I quickly learned that newborns are a struggle, but living with a toddler is like going through the seventh circle of hell. At 18 months we started potty training and it was a real battle of wills – her against me. I started by offering her encouraging support by patiently persuading her to do her thing, but she refused. I quickly collapsed and tried to bribe her, making vain threats and, when none of that worked, crawling. It wasn’t until I surrendered and said, “I’m giving up,” that she gave a smile so infectious it was scary. Then, with her favorite book under her little arm, she walked straight into the bathroom and used the potty for the first time like a big girl. I might have lost that battle, but we definitely won the war by simply allowing him to do it his way.
From there, I quickly learned what made the “terrible twos” so terrible: a child’s need to practice speaking … a lot. Once it started, it never stopped. Worse yet, his speech was mostly made up of endless awkward questions. Ignoring her only turned her volume up because she assumed I just couldn’t hear her. What his constant questioning revealed to me was that his mind was not a vessel to fill, but rather a fire that had to be kindled. So I decided that I would always be honest with her. Even when she asked me about Santa Claus, I told her the truth. Opening in general has never been easy for me – in the past I have found that my secrets keep me safe – but by answering her questions, I was not only building an unshakeable bond with my daughter, I realized that I was interacting more sincerely with everyone, myself included.
Annalisa also taught me to be more self-aware, because kids discover everything even when we think they’re not paying attention. It was cute to see her scampering around in my shoes or listening to her parrot my sentences as if they were her own, but then I realized that I was catching my first glimpses of her becoming her own person. The pressure children feel to grow up quickly – especially nowadays – is real. As my role as a mother continued to grow, I became more aware of everything in my life, which in turn made me less responsive. This is what an adult is: someone who thinks before acting, considers the feelings of others, and finds that it is childish to draw power from one’s ego because true power comes from the heart. There were times when I still couldn’t believe that I was a mother, that I was in charge of keeping this little creature fed, safe and curious about the world. But I was grateful for everything I learned and for what I became because of it.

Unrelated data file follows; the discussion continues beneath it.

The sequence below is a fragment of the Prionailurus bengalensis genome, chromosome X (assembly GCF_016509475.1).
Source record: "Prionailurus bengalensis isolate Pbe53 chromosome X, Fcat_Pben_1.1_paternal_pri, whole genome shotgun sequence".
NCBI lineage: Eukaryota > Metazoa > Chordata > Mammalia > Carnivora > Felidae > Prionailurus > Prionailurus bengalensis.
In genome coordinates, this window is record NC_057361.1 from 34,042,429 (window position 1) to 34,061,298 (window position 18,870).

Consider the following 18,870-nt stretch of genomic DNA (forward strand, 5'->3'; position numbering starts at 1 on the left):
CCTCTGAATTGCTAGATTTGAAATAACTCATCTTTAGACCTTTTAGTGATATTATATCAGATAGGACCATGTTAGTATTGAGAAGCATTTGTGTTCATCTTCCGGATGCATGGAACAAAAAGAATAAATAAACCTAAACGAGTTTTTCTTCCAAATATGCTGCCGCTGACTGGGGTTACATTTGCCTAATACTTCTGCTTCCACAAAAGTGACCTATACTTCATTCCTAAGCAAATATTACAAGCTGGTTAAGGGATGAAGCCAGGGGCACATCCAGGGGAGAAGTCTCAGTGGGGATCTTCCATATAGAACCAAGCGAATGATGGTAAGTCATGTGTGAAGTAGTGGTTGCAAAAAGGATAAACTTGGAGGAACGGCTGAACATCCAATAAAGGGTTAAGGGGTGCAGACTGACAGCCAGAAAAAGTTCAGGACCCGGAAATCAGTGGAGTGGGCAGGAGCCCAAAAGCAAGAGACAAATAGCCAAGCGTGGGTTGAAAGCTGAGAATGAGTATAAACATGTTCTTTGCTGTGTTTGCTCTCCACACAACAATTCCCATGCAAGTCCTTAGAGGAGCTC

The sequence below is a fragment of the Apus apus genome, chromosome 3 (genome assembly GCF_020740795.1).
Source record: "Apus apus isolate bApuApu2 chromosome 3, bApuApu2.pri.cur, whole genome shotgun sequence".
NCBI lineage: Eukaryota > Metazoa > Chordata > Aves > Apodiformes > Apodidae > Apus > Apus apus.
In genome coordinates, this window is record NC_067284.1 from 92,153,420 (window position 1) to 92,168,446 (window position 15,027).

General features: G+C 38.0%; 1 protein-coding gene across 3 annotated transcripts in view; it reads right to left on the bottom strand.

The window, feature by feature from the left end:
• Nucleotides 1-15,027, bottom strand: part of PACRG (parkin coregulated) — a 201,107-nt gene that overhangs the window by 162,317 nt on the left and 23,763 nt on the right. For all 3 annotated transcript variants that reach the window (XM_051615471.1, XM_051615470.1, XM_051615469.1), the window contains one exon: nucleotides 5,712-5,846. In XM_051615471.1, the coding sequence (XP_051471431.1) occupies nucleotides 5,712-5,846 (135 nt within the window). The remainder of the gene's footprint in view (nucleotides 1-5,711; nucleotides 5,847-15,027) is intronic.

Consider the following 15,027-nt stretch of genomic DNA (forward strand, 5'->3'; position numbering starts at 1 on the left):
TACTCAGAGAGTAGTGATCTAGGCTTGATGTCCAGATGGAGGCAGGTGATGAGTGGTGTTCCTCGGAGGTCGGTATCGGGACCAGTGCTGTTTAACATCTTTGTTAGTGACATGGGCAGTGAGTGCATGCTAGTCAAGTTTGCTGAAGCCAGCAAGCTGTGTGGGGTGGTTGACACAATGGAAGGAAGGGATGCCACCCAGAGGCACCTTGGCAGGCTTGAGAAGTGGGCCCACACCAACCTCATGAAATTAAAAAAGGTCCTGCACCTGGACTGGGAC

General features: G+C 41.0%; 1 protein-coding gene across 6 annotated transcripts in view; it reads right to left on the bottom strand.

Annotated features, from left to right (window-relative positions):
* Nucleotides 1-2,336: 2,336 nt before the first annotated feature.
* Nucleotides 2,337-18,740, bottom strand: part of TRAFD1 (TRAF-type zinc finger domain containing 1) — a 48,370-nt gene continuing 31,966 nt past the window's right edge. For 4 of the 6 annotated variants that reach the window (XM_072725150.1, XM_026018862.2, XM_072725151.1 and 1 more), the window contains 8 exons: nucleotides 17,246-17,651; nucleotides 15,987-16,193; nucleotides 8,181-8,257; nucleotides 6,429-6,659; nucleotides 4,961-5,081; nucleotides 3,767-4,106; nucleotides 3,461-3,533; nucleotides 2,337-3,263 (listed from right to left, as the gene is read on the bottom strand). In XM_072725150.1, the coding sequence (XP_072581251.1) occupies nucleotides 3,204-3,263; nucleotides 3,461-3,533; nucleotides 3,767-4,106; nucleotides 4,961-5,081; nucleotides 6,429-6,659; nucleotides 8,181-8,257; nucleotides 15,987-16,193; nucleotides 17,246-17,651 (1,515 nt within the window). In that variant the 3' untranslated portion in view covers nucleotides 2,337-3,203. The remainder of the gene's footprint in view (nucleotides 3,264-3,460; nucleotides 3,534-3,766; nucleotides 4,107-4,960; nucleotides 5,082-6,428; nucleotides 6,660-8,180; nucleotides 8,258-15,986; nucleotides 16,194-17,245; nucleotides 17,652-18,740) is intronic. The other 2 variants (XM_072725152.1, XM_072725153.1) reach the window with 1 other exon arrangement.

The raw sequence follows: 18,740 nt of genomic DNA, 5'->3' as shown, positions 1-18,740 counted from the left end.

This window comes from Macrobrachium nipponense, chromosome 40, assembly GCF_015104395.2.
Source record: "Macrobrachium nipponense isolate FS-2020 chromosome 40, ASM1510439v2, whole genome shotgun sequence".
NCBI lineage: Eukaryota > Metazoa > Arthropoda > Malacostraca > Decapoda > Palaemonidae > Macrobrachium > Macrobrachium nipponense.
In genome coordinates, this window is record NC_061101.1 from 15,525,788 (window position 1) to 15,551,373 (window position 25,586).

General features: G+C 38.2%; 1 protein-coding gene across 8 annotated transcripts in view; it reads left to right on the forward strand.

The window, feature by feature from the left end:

Throughout my journey as a mother, I have learned to cherish the value of “just one more”. There was a time when all I experienced with my daughter was that she only wanted one more: one more story, one more push on the swing, just one more hug. As Annalisa grew and became an adult, “just one manners” turned into “nothing more”. I’m proud of the amazing woman she’s become, but I’d be lying if I said I wouldn’t give anything for just one more one.
And that brings me to my biggest lesson of all: letting go. Nothing brings me more joy than seeing the little girl who brightened my days with her tiny love notes to start her own journey. It’s bittersweet to have someone so deep in your heart, but knowing that I gave them the best – albeit flawed – version of me makes the little voice in my head sigh.
I never thought I would have a child. I never wanted to. But I’m so glad I did. Of course, I would never encourage anyone to do the same if they didn’t want it. Having a child is a very personal choice, and just because it worked for me doesn’t mean it will work for others or that their life will be missing something if they don’t. I have a lot of friends who don’t have kids or want kids, and they are perfectly fulfilled and happy without them.
Children don’t magically improve lives. On the contrary, not only do they complicate it, but they also require deep and often difficult sacrifices. And sadly, there are too many stories of people who have had children who weren’t ready for it or who were ill-equipped emotionally or financially or in some other way, and tragic consequences can ensue. Just because you can have a child doesn’t mean you should or will be a good parent.
In the end, my story is just one story among millions of stories. It’s my personal journey, and it has nothing less than life changing. It changed my way of seeing the world and my way of seeing myself. It taught me to love in a way that I didn’t know I was capable of. And while my path to motherhood was not typical, it ended up being perfect for me and hopefully my daughter. Annalisa may have passed my knees, but she will never pass my heart.
Susanna Maddrigal, author of “A Cat’s Tale,” is a former consultancy columnist for “Ask Susa” and the CEO of MADD Media.